2021-06-09 5:55:06 PM  
JFC  with this woke shiat. IT'S A LINE IN A MOVIE!   There is no history actually. They never met before because they're not real people.
 
2021-06-09 7:09:21 PM  

palelizard: Technically, Actually, he was an ephebophile.



/FTFY
 
2021-06-09 7:29:43 PM  
I always figured she was in the 16 range.

So, yeah, he's a pervert.
 
2021-06-09 7:37:10 PM  

Circusdog320: You know it wasn't a documentary...you know that...right???


Like when the A-Team was high in the TV ratings, the people that tried to contact and hire them for a mission.  You always want to doubt that there are people that would actually do that, then you remember how many people there are and how dumb they can be.
 
2021-06-09 8:15:13 PM  
Jeez Louise Subby, Temple of Doom is problematic as it is without your help.
 
2021-06-09 9:29:28 PM  

NathanAllen: I always figured she was in the 16 range.

So, yeah, he's a pervert.


Dudes really good with a whip. so yeah the signs were right in front of us the whole time
 
2021-06-09 10:06:12 PM  

clams_casino: Mark Twain was not a white supremacist


If you read the book, Huck and Jim were best friends, but the book does use the language of the times.
 
2021-06-09 10:18:10 PM  

Michael J Faux: Not to mention people just generally matured more quickly back then than they do now. If they remade My Side of the Mountain today, you'd have to make Sam Gribley 28 years old for it to be at all believable.


What I don't get is the disconnect between sexuality and everything else right now.

In our society, we allow 16-year-olds to drive a car. A multi-ton high-speed death machine. Nobody complains about this. It's expected. It's normal. They're considered mature enough to handle all the responsibilities of driving a truck, car, van, or anything else they can get a license for, despite the fact that one mistake could lead to many deaths and destroy many lives.

Honestly, I think we should be making people wait until they're 18 to drive cars, and let them have sex with whomever they wish at 16. I think we have our priorities all backwards.
 
2021-06-09 10:19:46 PM  

Trik: clams_casino: Mark Twain was not a white supremacist

If you read the book, Huck and Jim were best friends, but the book does use the language of the times.


Well, I mean, expecting people in that story to call the guy "African American Jim" is just ridiculous. Next up, they'll want a politically-correct Gone With The Wind.

Period pieces show what people were like. Repainting the past to look like the present is a good way to fall back into the mistakes of the past.
 
2021-06-09 10:38:59 PM  

WilderKWight: Michael J Faux: Not to mention people just generally matured more quickly back then than they do now. If they remade My Side of the Mountain today, you'd have to make Sam Gribley 28 years old for it to be at all believable.

What I don't get is the disconnect between sexuality and everything else right now.

In our society, we allow 16-year-olds to drive a car. A multi-ton high-speed death machine. Nobody complains about this. It's expected. It's normal. They're considered mature enough to handle all the responsibilities of driving a truck, car, van, or anything else they can get a license for, despite the fact that one mistake could lead to many deaths and destroy many lives.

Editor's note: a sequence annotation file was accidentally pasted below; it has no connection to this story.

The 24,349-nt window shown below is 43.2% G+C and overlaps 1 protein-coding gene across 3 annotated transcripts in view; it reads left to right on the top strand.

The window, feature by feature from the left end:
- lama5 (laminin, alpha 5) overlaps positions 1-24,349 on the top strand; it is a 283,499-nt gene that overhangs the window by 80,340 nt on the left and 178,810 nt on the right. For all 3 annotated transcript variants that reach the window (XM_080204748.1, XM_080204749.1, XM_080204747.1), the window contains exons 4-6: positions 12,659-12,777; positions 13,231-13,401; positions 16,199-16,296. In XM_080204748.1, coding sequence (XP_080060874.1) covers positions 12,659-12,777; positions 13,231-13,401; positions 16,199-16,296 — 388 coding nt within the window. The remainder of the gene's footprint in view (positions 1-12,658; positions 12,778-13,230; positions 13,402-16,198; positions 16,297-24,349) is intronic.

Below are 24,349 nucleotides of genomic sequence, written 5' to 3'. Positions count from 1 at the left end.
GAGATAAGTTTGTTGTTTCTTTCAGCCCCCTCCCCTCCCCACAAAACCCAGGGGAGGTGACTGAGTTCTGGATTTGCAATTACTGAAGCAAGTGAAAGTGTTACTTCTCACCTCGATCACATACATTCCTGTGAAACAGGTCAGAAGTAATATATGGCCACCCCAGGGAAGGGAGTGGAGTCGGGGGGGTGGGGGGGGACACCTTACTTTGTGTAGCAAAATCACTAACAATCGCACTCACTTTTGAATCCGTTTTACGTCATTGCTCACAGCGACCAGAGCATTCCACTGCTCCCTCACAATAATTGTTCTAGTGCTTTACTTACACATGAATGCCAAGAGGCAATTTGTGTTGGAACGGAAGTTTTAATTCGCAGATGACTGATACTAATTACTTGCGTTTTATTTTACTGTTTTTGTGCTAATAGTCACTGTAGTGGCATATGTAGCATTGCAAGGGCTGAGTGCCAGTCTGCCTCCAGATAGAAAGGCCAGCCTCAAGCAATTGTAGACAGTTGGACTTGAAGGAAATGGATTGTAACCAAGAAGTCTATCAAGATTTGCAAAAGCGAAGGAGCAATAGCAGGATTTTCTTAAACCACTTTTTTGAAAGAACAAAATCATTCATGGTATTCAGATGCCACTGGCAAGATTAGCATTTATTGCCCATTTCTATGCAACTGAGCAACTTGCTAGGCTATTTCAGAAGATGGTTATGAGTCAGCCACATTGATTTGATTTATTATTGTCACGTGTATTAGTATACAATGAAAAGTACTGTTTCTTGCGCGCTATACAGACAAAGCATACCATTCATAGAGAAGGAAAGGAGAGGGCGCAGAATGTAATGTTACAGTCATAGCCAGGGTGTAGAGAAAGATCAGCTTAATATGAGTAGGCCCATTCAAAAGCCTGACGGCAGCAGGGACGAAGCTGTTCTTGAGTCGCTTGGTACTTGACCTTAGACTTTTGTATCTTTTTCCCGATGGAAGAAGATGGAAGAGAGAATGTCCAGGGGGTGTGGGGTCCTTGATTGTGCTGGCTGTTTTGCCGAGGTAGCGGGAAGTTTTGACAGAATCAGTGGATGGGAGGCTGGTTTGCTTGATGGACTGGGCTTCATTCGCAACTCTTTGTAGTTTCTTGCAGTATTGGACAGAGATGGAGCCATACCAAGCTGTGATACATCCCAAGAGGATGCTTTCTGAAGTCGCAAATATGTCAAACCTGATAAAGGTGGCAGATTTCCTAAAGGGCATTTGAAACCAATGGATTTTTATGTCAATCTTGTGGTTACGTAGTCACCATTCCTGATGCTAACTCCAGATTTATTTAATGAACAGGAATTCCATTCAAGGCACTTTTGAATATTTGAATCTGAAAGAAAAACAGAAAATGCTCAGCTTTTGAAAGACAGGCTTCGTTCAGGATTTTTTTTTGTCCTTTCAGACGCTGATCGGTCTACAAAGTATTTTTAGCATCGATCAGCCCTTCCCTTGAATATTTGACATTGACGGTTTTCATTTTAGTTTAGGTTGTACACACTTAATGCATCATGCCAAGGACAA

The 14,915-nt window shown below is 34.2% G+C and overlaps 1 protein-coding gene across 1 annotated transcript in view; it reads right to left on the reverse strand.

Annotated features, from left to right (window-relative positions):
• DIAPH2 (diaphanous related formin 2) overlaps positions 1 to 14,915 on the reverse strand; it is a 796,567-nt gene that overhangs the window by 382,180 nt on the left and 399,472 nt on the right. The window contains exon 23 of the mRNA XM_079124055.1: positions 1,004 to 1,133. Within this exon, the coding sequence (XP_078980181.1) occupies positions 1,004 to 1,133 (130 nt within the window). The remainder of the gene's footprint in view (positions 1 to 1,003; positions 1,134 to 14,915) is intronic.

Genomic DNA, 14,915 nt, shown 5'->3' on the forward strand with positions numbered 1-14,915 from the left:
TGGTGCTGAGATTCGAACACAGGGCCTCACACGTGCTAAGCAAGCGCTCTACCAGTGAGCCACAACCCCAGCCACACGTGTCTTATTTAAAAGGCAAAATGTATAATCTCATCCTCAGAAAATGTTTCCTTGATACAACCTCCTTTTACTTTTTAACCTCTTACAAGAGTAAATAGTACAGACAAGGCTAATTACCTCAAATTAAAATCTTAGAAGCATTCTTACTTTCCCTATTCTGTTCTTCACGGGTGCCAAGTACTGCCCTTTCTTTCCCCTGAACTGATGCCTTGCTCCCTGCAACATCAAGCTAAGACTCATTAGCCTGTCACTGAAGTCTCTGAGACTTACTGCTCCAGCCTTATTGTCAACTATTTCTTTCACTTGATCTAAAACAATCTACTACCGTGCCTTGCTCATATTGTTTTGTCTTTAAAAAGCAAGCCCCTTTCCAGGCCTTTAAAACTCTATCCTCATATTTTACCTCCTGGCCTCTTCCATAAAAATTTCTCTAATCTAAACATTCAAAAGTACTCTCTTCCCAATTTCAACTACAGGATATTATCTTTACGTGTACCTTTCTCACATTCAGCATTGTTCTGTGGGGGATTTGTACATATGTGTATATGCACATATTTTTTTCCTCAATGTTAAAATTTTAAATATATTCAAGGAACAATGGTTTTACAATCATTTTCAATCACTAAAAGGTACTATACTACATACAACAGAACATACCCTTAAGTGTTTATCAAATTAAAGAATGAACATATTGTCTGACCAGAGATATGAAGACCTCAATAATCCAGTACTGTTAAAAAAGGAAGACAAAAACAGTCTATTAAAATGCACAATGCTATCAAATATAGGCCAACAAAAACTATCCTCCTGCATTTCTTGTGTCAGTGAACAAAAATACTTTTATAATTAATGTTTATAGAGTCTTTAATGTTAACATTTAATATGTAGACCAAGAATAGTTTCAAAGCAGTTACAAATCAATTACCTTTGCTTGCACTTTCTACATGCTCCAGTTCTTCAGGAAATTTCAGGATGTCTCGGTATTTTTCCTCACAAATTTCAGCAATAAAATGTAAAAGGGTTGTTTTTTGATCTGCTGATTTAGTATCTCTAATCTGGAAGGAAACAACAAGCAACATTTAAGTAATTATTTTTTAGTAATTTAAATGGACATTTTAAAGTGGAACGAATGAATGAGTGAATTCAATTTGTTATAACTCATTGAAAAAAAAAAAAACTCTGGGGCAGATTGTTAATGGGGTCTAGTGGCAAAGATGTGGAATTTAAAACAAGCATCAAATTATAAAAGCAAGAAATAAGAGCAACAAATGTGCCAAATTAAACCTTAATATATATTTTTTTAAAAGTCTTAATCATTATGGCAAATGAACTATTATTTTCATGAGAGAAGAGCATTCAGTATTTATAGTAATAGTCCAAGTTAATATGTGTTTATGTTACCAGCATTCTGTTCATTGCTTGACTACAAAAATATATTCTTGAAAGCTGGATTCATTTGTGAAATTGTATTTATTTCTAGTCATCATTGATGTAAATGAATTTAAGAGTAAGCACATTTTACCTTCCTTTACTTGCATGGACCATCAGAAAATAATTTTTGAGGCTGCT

Honestly, I think we should be making people wait until they're 18 to drive cars, and let them have sex with whomever they wish at 16. I think we have our priorities all backwards.


Age based stuff is silly. I want there to be some kind of  rite of passage into adulthood that a teenager may or may not be able to handle but an adult should.

Not because I actually want that, but because there's a lot of immature adults out there and I think we could really cull the number of problematic ones with the right kind of test.
 
2021-06-10 12:28:38 AM  
Indiana : I never meant to hurt you. Marion : I was a child. I was in love. It was wrong and you knew it!

Let's not forget that, originally, Marion was supposed to be 12 at the time, and George Lucas and Steven Spielberg found this hilarious
 
2021-06-10 7:38:53 AM  

kyuzokai: I always read it as she had a crush on him and he didn't 'let her down easy'. He, reading the situation, squashed any possibility of that in no uncertain terms and with the kind of callous frankness that Indy sometimes exhibits. It never occurred to me that there was another way to view it, but I guess I might just be naïve.


That's how I always took it as well.

The thing is, some of us are using Occam's razor. Some people are looking at a piece of media through a very emotionally damaged lens.

To me, it says a lot more about the viewers who took it to be incredibly inappropriate, and assumed the worst than it says about Indy.
 
2021-06-10 8:13:54 AM  

padraig: Indiana : I never meant to hurt you. Marion : I was a child. I was in love. It was wrong and you knew it!

Let's not forget that, originally, Marion was supposed to be 12 at the time, and George Lucas and Steven Spielberg found this hilarious


so Indy isnt a pervert but those two are
 
2021-06-10 9:52:41 AM  

Biledriver: "I guess you could say [there are sinister undertones]," Allen said about the scene. "I think I say I was 16. I don't know. That's always what I imagined is she was 16, he was 26. And he was her father's student. And it's left very mysterious. We don't even know what it is. I mean, they could have kissed a few times, and she was just completely bowled over, and he could have just not wanted to get involved with someone so young. And maybe my father would have been furious at him."


That was always my interpretation.   They may not have slept with each other but there were probably promises of marriage made and then one day Indy f*cked off without saying a word because he's Indy.


That's along the lines what I thought. Passion, maybe a step too far but mostly the emotion